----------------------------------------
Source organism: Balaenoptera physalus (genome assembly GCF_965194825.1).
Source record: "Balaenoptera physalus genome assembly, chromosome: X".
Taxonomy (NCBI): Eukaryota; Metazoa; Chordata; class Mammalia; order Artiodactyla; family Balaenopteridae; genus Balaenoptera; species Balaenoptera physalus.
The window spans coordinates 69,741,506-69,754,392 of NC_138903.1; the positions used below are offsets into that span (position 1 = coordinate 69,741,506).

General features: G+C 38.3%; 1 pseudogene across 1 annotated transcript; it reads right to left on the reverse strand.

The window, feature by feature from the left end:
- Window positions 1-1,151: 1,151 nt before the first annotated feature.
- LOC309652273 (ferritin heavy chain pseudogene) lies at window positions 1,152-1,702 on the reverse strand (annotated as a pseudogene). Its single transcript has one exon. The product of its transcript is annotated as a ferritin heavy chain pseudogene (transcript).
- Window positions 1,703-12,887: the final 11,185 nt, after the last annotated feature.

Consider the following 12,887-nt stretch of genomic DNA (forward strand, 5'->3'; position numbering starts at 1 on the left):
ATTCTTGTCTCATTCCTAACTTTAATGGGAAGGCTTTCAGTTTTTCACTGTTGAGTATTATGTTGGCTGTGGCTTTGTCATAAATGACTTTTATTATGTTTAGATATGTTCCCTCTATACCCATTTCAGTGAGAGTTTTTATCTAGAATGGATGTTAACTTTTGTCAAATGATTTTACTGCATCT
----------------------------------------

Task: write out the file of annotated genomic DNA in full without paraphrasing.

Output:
Source organism: Balaenoptera physalus (genome assembly GCF_965194825.1).
Source record: "Balaenoptera physalus genome assembly, chromosome: X".
Taxonomy (NCBI): Eukaryota; Metazoa; Chordata; class Mammalia; order Artiodactyla; family Balaenopteridae; genus Balaenoptera; species Balaenoptera physalus.
The window spans coordinates 69,741,506-69,754,392 of NC_138903.1; the positions used below are offsets into that span (position 1 = coordinate 69,741,506).

General features: G+C 38.3%; 1 pseudogene across 1 annotated transcript; it reads right to left on the reverse strand.

The window, feature by feature from the left end:
- Window positions 1-1,151: 1,151 nt before the first annotated feature.
- LOC309652273 (ferritin heavy chain pseudogene) lies at window positions 1,152-1,702 on the reverse strand (annotated as a pseudogene). Its single transcript has one exon. The product of its transcript is annotated as a ferritin heavy chain pseudogene (transcript).
- Window positions 1,703-12,887: the final 11,185 nt, after the last annotated feature.

Consider the following 12,887-nt stretch of genomic DNA (forward strand, 5'->3'; position numbering starts at 1 on the left):
ATTCTTGTCTCATTCCTAACTTTAATGGGAAGGCTTTCAGTTTTTCACTGTTGAGTATTATGTTGGCTGTGGCTTTGTCATAAATGACTTTTATTATGTTTAGATATGTTCCCTCTATACCCATTTCAGTGAGAGTTTTTATCTAGAATGGATGTTAACTTTTGTCAAATGATTTTACTGCATCT